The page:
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Know about your autonomic nervous system

How the autonomic nervous system normally works

The autonomic nervous system is the part of the nervous system that supplies the internal organs, such as blood vessels, stomach, intestine, liver, kidneys, bladder and genitals.

The autonomic nervous system has two main divisions:

  • Sympathetic
  • Parasympathetic

After the autonomic nervous system receives information about the body and external environment, it responds by stimulating body processes, usually through the sympathetic division, or inhibiting them, commonly through the parasympathetic division.

The autonomic nervous system controls internal body processes:

  • Blood pressure
  • Heart and breathing rates
  • Body temperature
  • Digestion
  • Metabolism which affects body weight
  • The balance of water and electrolytes, for example, sodium and calcium
  • The production of body fluids, for example, saliva, sweat and tears
  • Urination
  • Defecation
  • Sexual response.

Many organs are controlled primarily by either the sympathetic or the parasympathetic division. Sometimes the two divisions have opposite effects on the same organ. For example, the sympathetic division increases blood pressure while the parasympathetic division decreases it. Overall, the two divisions work together to ensure the body responds appropriately to different situations.

What is normal blood pressure

Normal baseline blood pressure for most people is: 120/80 mmHg.

Blood pressure changes depending on what a person is doing and other factors, including:

  • Smoking
  • Being overweight or obese
  • Lack of physical activity
  • Too much salt in the diet
  • Too much alcohol consumption (more than 1-2 drinks per day)
  • Stress
  • Older age
  • Genetics.
Blood pressure (BP) category
Systolic BP (upper number)
Less than 120
Less than 80
Less than 80
High blood pressure (Stage 1)
High blood pressure (Stage 2)
140 or higher
90 or higher
Blood pressure crisis
Higher than 180
Higher than 120
What does research tell you?

People with a higher level (cervical and upper thoracic) spinal cord injury are more likely to experience a lower blood pressure (by around 20 mmHg) than those with lower level or incomplete spinal cord injury during the first month of rehabilitation, which may persist in the longer term. 

Effects of a spinal cord injury on the autonomic nervous system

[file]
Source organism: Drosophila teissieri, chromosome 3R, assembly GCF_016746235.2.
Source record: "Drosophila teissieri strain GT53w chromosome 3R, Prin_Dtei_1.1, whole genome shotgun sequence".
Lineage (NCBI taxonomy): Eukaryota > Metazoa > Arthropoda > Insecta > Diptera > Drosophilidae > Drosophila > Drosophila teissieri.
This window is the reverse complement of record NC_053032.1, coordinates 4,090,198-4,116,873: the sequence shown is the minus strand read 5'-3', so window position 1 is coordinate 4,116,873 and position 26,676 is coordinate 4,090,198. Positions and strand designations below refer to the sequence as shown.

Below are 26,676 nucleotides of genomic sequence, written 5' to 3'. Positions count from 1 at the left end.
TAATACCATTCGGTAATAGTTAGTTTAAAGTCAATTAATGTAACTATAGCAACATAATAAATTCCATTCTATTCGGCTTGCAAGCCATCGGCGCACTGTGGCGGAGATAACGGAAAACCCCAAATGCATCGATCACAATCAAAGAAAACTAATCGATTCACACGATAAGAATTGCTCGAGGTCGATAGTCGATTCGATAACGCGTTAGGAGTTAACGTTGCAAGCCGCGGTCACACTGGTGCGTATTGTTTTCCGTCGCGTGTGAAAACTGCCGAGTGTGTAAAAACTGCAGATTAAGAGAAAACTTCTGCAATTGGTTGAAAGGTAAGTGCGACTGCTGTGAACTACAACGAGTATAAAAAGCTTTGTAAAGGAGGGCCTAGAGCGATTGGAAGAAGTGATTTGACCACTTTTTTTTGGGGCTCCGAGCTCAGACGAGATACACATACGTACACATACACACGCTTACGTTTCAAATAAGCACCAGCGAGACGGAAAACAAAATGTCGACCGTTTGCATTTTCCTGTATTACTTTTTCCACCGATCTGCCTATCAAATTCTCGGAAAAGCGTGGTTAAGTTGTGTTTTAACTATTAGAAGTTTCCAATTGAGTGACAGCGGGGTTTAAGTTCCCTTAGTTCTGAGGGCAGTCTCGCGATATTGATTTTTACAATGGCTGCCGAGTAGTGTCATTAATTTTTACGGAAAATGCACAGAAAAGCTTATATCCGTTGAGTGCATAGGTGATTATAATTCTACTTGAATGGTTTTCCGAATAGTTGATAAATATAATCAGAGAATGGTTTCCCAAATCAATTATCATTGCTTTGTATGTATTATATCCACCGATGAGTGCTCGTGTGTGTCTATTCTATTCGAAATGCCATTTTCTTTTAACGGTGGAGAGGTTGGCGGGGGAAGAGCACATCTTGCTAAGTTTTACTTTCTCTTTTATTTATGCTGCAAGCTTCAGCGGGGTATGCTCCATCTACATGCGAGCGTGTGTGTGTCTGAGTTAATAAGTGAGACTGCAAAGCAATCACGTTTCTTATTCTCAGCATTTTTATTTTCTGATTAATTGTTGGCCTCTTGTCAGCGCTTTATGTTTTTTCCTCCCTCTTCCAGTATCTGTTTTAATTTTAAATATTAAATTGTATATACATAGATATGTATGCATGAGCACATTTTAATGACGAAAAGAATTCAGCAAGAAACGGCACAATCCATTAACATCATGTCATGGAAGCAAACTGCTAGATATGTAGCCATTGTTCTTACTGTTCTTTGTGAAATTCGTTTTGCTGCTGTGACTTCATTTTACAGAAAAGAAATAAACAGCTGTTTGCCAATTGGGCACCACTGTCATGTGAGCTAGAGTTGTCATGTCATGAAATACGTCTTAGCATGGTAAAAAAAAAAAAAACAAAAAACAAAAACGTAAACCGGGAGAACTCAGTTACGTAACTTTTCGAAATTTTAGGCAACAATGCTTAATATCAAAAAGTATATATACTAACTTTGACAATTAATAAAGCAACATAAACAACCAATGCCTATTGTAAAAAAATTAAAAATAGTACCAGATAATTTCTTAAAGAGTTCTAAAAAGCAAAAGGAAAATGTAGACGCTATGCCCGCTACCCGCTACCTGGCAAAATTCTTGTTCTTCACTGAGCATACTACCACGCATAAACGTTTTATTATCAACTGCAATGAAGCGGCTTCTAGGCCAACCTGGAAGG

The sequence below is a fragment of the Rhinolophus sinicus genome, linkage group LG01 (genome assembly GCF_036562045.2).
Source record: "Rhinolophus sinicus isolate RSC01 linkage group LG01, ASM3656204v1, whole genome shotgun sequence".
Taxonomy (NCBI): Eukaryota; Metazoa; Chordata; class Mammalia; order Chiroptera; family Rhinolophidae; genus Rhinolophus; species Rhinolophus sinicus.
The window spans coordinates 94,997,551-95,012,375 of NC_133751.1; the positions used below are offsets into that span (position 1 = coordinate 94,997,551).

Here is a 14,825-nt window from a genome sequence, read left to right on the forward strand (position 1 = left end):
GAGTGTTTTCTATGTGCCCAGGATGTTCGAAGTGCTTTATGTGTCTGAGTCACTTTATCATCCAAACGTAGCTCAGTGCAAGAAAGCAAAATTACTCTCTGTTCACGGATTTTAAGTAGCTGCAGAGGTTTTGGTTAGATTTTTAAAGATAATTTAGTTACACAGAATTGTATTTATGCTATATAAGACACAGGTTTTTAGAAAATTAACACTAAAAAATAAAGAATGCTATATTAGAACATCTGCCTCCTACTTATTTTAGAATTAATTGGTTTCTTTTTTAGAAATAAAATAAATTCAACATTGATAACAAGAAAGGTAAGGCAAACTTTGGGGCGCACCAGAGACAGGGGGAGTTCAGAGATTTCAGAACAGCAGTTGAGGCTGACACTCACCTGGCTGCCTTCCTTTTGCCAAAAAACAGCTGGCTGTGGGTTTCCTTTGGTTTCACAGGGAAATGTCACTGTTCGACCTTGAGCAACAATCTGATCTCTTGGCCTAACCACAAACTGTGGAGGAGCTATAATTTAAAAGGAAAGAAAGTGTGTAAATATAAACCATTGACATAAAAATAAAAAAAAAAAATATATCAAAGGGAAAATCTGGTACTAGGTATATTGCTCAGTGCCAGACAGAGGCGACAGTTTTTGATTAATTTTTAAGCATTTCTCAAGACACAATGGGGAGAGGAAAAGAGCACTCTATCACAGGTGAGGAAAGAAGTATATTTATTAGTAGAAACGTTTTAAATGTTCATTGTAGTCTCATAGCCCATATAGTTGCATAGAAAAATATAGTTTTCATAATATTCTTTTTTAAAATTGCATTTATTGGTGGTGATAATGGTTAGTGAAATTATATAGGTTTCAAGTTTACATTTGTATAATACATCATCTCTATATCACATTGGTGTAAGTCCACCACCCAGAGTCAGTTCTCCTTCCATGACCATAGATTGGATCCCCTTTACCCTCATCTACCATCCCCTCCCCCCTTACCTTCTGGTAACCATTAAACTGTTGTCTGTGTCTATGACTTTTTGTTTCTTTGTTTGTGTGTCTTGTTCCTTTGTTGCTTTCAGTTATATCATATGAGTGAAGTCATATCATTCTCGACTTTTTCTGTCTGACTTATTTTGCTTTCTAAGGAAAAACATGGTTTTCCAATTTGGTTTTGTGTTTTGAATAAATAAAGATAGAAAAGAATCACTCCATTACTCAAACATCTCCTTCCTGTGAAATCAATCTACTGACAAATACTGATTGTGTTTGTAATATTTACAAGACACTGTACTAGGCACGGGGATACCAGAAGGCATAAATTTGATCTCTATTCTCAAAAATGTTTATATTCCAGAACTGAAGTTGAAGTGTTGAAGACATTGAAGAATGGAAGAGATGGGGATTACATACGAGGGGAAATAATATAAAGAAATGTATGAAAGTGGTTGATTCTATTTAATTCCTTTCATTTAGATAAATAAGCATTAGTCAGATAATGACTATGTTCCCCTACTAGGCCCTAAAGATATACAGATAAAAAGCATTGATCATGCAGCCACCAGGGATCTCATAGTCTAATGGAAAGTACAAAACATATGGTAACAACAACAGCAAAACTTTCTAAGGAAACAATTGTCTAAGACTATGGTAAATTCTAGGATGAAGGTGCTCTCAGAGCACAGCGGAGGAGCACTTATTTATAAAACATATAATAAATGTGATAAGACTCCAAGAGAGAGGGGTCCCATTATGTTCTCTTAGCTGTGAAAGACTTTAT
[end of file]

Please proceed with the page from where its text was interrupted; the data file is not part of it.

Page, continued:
Autonomic dysreflexia is a medical condition that causes a rapid rise in blood pressure of people with a spinal cord injury, at or above the T6 spinal level. The condition is rare below the T6 spinal level.

Autonomic dysreflexia occurs when there is a problem in your body below the level of your spinal cord injury causing irritation and overactivity in the part of the nervous system responsible for controlling blood pressure. In other words, it is a response by the body when pain and discomfort are experienced, although your spinal cord injury prevents that message from getting through to your brain.

Autonomic dysreflexia is a medical emergency as the high blood pressure can lead to a stroke, fitting or death. It therefore calls for immediate action to find and treat the cause of the Autonomic dysreflexia.

Do you know?

People with a complete spinal cord injury have a much higher incidence of autonomic dysreflexia: 91% with a complete injury versus 27% with an incomplete injury.

Irritation below the level of the spinal cord injury
Signal reaches the injured spinal cord resulting in massive constriction of the blood vessels below the level of injury
Leads to very high blood pressure
Brain detects a sudden rise in blood pressure and attempts to control the rise by sending signals via spinal cord to blood vessels, which are blocked
Signals from brain cannot get through below the level of injury, but a different nerve (called the vagus) tries to compensate
This results in a lowering of the heart rate down to 40-50 beats per minute

Causes of autonomic dysreflexia

Autonomic dysreflexia is most commonly triggered by a cause related to either bladder or bowel, but can be triggered by other stimuli.

Bladder causes

  • Overfull bladder from kinked or blocked catheter or full leg bag
  • Urinary tract infection
  • Kidney stones
  • Procedures such as catheter change or tests where the bladder is distended.

Bowel and abdominal causes

  • Constipation
  • Irritation from rectal examination or
    enema insertion
  • Inflamed haemorrhoids
  • Stomach ulcers, gallstones or appendicitis.

Other common causes include:

Skin causes

  • Excess pressure from contact with hard or sharp objects
  • Pressure injuries (sores)
  • Ingrown toenails
  • Burns
  • Insect bites.

Sexual activity

In males

  • Genital stimulation, especially with a vibrator
  • Orgasm (ejaculation)
  • Problems with the testicles (e.g., pressure on testicles).

In females

  • Menstruation or labour
  • Infections of vagina or uterus.
What does research tell you?

One of the most common causes of autonomic dysreflexia is bladder distension, which alone can account for up to 85% of episodes.

female hand writing results of a blood pressure test with blood test monitor in the background